Cool, but how does incorporating RO water into the extraction processes help ice or bubble wax?

As you can imagine, every detail down to the ice cubes used to freeze the starting material is vitally important. And science tells us that RO water-ice cubes are ideal ingredients to use when creating and maintaining a below freezing environment!

Water normally freezes at 0° C or 32° F, however it can also be “supercooled” at standard pressure to almost −48.3° C/−55° F; this process requires pure water, like RO water, free of nucleation sites that can be seen in regular ice cubes.

Reverse Osmosis System
Example of an at-home RO system. Photo Courtesy of @Craftnug

While I do recommend RO for the garden, when it comes to human consumption it’s best if RO water is used in a rare detox regimen and not as a sole resource for water.  Studies have found RO could serve as the culprit for diseases like osteoporosis during long term use. Remember the concept of a system’s desire to constantly be in balance? Imagine introducing PURE water (RO, not distilled) into our bodies. It’s going to want to react and pull away from its surroundings to reach a balance. This concept is quickly touched on during Part I of Dr. Mercola’s interview with Houston. Again, Part I and Part II can be found here.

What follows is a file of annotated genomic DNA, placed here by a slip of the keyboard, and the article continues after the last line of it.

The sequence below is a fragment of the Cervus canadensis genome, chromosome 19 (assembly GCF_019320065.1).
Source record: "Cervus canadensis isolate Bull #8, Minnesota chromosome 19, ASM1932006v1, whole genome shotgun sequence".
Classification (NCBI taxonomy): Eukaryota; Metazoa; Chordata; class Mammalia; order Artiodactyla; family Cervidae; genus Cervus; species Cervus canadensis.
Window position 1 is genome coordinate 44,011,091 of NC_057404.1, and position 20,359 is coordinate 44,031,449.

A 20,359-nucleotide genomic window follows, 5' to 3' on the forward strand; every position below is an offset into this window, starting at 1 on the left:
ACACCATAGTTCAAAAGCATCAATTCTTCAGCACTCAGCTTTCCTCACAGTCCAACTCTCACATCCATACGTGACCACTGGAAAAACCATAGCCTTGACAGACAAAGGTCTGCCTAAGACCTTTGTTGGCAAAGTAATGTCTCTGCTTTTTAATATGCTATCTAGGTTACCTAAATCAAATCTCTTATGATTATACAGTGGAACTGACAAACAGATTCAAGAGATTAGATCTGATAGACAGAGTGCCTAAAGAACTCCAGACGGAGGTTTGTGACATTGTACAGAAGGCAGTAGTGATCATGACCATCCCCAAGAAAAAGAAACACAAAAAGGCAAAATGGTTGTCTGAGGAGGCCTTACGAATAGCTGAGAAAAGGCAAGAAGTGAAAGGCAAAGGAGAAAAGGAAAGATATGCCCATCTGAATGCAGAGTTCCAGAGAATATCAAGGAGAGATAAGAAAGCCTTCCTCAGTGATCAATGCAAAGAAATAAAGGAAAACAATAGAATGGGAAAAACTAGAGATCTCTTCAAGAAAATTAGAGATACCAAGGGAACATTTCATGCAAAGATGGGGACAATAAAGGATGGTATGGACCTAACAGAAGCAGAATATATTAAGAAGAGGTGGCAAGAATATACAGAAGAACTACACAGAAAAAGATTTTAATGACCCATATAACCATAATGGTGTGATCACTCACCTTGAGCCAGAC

You can get your hands on some RO water by purchasing an at-home reverse osmosis water system, like this one here. Or you can visit your local water store and usually get filled up for as cheap as a few quarters/gallon.

As always, I hope this has been helpful. Got any questions? Let me know, comment below!

One thought on “What is Reverse Osmosis?

Leave a Reply

Your email address will not be published. Required fields are marked *